Paint Rock was first inhabited by Indians, then the white settlers came. Some of the first white settlers to settle into what is now Paint Rock were Keel, Mead, Hill, Redman, Knowlton, Jones, Allison, Tipton and many more. You still see reminders of them every day here for many streets in Town are named after them.
At one time most of the land that was know as Camden, which is now Paint Rock, was owed by John Kennamer. He had a log cabin near the foot of the mountain. Jesse Keel was another early settler. He lived near the railroad in 1829. He came here form Tar River North Carolina. John Redmen also settle here in 1835 he came from South Carolina and he ran a boat yard and keep an inn for the passengers to lodge in that rode in on the stage coach. The Camden depot was built in 1856.
Camden's Post Office was established in 1836 with J. Newberry as the Postmaster. John Redman was appointed as Postmaster in 1837 where he severed till 1847. The Post Office name was change to Redman and Augustus Lilly served as the Postmaster. The name of the Post Office was change back to Camden in the 1850's. The name went from Camden to Paint Rock in 1876.
Some of the earlier industries in Paint Rock included a water mill for grinding corn and wheat. It was built by George Lily in 1879. A pencil mill was built in 1897 by Otto Gudenrath of New York. It was said to have employed 65 people. He sold it to Gulf Red Cedar Company who employed 175 people until 1911 when it moved to Tennessee. There were two stave mills that made stave's for whiskey barrels until prohibition closed their doors. There was a Hosiery mill that employed several hundred people. A Chair factory that close in 1970's. Pleasant Woodall and Stephen E. Kennamer sold groceries and liquor before the Civil War.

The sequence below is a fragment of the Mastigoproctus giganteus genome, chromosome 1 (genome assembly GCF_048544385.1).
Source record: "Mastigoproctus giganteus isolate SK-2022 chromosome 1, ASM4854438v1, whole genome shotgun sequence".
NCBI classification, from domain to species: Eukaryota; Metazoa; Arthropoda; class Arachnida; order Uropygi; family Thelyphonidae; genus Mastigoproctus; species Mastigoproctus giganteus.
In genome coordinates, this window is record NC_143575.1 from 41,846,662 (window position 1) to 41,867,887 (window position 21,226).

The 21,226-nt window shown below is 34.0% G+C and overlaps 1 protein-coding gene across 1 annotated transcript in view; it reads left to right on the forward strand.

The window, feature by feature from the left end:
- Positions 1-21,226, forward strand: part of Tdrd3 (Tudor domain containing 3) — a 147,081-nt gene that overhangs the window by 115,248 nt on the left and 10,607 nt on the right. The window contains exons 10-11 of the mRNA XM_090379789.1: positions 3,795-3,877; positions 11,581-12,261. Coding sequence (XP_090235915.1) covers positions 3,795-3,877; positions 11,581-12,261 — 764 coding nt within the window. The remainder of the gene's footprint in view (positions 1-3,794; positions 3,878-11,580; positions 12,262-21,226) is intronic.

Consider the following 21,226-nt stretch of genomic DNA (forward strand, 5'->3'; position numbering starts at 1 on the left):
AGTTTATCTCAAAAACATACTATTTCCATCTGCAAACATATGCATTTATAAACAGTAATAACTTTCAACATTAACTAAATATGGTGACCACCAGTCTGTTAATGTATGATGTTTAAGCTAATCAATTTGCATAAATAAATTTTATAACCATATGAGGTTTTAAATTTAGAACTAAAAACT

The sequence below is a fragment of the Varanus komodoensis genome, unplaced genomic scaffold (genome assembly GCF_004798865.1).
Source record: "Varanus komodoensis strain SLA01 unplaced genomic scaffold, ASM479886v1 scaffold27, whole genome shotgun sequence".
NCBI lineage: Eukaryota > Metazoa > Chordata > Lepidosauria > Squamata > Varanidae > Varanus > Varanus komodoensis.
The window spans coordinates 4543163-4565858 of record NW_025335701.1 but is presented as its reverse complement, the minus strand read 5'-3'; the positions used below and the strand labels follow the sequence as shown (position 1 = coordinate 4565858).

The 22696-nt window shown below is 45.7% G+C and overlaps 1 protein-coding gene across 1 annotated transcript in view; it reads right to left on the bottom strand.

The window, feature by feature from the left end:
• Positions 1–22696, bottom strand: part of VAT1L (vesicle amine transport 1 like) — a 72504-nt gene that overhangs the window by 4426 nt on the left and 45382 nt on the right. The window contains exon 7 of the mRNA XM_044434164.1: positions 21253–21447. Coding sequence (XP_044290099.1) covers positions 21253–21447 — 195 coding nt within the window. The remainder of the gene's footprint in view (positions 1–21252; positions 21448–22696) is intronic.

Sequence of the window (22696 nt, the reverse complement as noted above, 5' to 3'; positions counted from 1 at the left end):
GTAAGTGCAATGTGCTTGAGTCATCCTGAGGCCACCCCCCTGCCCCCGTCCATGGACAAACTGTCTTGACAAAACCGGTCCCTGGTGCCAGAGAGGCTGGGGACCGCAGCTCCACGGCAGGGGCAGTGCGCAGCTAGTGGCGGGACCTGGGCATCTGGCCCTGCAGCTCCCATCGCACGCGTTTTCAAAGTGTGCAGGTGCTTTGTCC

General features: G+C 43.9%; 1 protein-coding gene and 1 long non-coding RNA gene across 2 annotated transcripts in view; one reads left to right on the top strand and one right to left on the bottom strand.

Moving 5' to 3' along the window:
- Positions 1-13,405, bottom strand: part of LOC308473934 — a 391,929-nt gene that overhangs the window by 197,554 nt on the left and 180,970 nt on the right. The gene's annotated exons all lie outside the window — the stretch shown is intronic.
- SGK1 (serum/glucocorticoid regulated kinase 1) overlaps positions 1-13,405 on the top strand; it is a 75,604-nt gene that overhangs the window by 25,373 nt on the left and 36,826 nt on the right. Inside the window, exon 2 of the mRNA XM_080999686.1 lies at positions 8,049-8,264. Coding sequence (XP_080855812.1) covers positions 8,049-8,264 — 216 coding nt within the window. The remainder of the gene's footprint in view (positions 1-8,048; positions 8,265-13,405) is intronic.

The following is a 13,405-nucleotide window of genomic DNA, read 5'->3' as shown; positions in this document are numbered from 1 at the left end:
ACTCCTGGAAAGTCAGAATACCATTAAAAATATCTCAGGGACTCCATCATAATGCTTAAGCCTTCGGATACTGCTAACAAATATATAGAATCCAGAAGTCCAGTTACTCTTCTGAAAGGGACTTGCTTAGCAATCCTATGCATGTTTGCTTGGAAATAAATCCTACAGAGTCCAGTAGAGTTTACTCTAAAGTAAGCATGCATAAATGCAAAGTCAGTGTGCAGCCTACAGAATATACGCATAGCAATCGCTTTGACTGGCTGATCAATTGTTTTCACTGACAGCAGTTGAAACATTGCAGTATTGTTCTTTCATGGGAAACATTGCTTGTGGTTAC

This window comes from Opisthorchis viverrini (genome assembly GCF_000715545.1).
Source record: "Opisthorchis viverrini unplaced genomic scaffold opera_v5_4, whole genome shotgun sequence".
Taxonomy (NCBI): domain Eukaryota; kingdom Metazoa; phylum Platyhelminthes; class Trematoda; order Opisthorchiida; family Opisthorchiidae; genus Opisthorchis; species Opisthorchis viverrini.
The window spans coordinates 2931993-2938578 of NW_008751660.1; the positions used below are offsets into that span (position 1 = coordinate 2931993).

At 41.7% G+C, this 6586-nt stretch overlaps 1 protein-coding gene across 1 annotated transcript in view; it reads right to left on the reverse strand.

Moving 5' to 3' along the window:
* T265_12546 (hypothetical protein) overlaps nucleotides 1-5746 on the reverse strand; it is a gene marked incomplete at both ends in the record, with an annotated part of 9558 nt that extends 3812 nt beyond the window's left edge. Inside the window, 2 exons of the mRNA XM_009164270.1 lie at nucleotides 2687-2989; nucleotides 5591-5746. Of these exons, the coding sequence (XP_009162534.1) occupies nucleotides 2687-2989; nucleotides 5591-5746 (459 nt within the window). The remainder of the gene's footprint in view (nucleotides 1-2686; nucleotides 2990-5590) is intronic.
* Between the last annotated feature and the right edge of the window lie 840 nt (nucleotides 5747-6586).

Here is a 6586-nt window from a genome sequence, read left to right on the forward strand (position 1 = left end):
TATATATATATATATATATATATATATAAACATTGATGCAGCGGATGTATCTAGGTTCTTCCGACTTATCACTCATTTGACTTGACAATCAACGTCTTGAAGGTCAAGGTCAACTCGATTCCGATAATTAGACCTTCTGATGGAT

Paint Rock in the Civil War
Many people from Paint Rock were in the Civil War. Some are buried in the Old Paint Rock Cemetery. Col. Lemuel Green Mead, William Putman, Moses Keel, William Gaither, William M. Gormley, John H. Gwathney to name some.
[Biography, photograph, provided by Charles S. Rice, Huntsville, AL]
Lemuel Green Mead was a native of Paint Rock, in western Jackson County, Alabama. His family, who came from Virginia, was prominent locally. His uncle, Lemuel Mead of Huntsville, was a signer of the Alabama Constitution of 1819. Lemuel G. Mead was a Paint Rock lawyer when the war began. He was also master of the Paint Rock Masonic Lodge.
In September 1861, Mead raised the "Paint Rock Rifles" which became Company C, 26th (later 50th) Alabama Infantry Regiment. He led his men into combat at Shiloh in April 1862 but resigned his commission on 1 July 1862, after Union forces had invaded North Alabama. Mead was soon commissioned a captain of partisan rangers and authorized to operate behind the enemy lines in North Alabama and Tennessee. On 18 January 1864, Mead was authorized to increase his command to a battalion. His operations were so successful that on 1 March 1865, Mead was authorized to reorganize his men into a regiment of three battalions. Mead's friend, General John Brown Gordon, pushed for Mead's temporary promotion to the rank of brigadier general. However, the war ended before the promotion could take place.
In May 1865, Colonel Mead refused demands for his surrender, replying that he "saw no military necessity to do so." Union General George Thomas accordingly declared Mead. Mead swam his horse across the Tennessee River and held out for a short time longer on Brindley Mountain, in Marshall County. He finally took the oath of allegiance in September 1865, at Montgomery.